7. The Blue Spruce Tree
When talking about trees with blue leaves, the Blue Spruce is arguably one of the most popular, and for a good reason. The Blue Spruce, Picea pungens, has several colloquial names; Green spruce, Colorado blue spruce, or even for some people, Colorado spruce.
The blue spruce trees grow easily in zones 1 to 7 and are tough trees. One key thing that you should know is that they are resilient to droughts and colds and survive almost any soil. Of course, in terms of preference, they love slightly colder and humid climates with well-drained soil.
These magnificent conifer trees love to grow and don’t do well with excessive pruning. They naturally take a pyramidal shape, reaching as high as 70 feet in the wild. They love to bask in the sunlight but can survive in partial shades.
What’s more to this beloved tree? The pines are medicinal and known to treat stomach and rheumatic pains. In their old age, its wood is very resourceful and valuable if you want to sell them.
Although native to only a few states in the United States, the Blue Spruce has become a widespread tree across many states. From homes to parks and gardens, even becoming the state tree of Colorado, the blue spruce is possibly the most famous blue-leafed tree.
8. The Juniper ‘Wichita Blue’ Tree
The Juniper ‘Wichita Blue’ Tree also known as the Juniperus scopulorum, is a robust juniper that sits at home in growing zones 3 to 7.
The Juniper ‘Wichita Blue’ tree is also known as the Rocky Mountain Juniper because of its natural habitat in deep mountains, very similar to the Rocky Mountain Douglas Fir.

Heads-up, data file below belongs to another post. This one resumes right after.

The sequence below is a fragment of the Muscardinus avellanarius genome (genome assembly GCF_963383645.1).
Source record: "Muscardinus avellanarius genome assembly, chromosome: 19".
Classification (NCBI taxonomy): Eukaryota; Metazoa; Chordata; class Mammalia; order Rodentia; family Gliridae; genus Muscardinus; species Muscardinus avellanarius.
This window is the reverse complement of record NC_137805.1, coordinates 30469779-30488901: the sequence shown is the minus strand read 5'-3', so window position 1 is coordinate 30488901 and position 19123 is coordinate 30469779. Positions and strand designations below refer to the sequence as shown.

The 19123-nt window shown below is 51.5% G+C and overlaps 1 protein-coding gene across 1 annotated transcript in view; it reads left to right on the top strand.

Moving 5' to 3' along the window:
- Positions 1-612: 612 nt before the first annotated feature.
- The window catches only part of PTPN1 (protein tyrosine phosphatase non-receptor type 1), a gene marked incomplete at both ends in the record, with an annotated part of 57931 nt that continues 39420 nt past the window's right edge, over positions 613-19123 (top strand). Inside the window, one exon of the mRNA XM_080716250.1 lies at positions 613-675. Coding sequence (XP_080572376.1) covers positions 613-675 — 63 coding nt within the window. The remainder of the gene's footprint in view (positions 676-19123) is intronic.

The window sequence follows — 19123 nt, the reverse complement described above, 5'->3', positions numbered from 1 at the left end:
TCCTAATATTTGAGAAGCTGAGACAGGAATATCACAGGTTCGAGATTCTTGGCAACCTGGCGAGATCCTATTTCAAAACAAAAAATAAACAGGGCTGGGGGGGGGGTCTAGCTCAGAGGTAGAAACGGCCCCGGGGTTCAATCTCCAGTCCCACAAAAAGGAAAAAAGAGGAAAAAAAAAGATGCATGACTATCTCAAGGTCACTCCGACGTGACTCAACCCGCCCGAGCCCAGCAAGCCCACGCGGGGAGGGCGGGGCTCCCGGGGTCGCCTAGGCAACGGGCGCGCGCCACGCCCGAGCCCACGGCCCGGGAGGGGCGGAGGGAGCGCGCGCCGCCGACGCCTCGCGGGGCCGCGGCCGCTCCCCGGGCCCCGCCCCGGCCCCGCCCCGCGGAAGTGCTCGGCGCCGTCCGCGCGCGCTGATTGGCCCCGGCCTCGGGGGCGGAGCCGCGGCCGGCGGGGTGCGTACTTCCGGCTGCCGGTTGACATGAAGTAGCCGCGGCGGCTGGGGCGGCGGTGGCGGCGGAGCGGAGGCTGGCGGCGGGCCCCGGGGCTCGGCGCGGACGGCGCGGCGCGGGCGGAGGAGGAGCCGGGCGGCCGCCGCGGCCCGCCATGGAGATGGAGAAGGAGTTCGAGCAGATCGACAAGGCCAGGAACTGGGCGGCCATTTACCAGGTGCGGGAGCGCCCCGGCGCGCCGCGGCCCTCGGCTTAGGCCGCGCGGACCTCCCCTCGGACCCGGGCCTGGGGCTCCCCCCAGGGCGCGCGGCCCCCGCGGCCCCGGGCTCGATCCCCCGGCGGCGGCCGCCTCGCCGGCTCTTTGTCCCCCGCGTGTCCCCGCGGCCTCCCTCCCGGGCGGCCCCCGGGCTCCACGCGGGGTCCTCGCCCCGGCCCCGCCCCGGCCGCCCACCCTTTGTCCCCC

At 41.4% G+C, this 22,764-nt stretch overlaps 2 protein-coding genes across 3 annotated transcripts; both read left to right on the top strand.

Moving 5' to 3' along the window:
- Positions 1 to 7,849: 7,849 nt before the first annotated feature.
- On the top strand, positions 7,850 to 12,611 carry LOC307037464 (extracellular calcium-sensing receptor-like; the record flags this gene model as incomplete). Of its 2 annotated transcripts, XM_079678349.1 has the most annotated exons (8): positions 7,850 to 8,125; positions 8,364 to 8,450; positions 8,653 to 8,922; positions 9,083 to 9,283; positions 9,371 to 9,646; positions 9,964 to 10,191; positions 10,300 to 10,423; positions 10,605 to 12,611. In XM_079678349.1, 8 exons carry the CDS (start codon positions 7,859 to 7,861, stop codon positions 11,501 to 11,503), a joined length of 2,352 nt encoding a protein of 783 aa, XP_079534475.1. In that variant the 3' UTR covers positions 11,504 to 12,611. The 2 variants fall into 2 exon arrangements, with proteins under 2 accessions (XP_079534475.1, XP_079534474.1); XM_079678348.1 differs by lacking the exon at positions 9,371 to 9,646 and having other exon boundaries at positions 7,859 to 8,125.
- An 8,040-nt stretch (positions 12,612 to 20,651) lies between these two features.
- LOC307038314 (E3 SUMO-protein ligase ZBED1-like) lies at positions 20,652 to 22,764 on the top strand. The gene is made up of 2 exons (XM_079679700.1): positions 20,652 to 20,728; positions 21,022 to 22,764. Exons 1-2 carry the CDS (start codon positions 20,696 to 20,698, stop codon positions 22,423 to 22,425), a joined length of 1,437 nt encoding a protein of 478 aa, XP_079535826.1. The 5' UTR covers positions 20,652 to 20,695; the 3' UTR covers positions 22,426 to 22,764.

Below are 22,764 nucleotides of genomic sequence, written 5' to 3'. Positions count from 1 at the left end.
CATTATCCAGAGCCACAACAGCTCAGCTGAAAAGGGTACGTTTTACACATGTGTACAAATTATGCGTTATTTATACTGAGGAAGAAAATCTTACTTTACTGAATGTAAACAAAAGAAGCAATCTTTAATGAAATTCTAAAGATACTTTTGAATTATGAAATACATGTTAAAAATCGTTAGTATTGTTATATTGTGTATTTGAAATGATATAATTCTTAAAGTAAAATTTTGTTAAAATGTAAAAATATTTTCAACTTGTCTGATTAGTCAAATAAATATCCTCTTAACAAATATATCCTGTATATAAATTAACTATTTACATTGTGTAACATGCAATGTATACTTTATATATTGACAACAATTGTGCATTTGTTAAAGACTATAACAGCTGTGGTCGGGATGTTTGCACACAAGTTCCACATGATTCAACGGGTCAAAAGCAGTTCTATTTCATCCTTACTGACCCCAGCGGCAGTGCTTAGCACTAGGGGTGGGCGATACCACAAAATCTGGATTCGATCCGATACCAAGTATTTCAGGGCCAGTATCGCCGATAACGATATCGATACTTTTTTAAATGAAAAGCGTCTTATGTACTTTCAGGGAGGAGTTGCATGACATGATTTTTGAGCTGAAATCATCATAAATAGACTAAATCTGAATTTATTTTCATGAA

Apart from one being a Juniper and the other a Fir, the significant difference is the height. Both trees share similar foliage, colors, and weather preferences, in addition to serving as excellent wind-breakers.
The Rocky Mountain Juniper grows to a height of 15 feet in most homes, stretching to 30 feet with age and space, knowing that they grow and thrive with their rich color being kept vibrant. It enjoys full sunlight and well-drained soil but easily adapts to a wide range of soil types; loamy, clay, dry, and even rocky soil.
The leaves maintain a blue-silver color throughout the year and thrive on well-aerated soil. They hate water-logged soil and do not need fertilizers in good habitats. In fact, excessive fertilization makes them susceptible to Phomopsis.
If you’re a lover of Junipers, and stay in a cold and rocky region, the Wichita Blue is easily the best pick. The ever-green silver-blue foliage takes a natural pine shape as it grows, requiring little to no pruning, as when it comes to excessive pruning, it may harm the tree and its health. Overall, it is easy to be maintained, being a tough tree that is resilient in harsh conditions.
9. The Purple Willow
The Purple Willow, Salix purpurea, is a controversial addition but one that deserves a spot in our list of blue-leaf trees. The purple willow requires little maintenance and is highly tolerant to printing, several soil types, and several climate conditions.
The Purple Willow, though a shrub, can also be called a small tree. It grows between 10 to 15 feet. in height, with leaves that change with the seasons. Although the leaves are blue-green, they transition from being predominantly green in Spring to mostly blue as the year ends.
Their easy-to-maintain nature, versatile use, and beautiful blue leaves gradually appearing as the year progresses make them a worthy addition to any landscape. In addition, they would elevate the beauty and the significance of the garden.
In summary, blue pigments seldom exist in plants, less commonly in trees. While some trees have been acclaimed to produce truly blue leaves, evidence suggests that they do not exist; rather leaves with shades of blue akin to green or gray are the case.
When searching for these tree you have to know that most of the trees that have blue leaves are hardy, easy to grow, make a fine addition to most yards, provide a shed, and act as windbreakers. Which blue-leaf tree will you be trying out, they would elevate your aesthetics!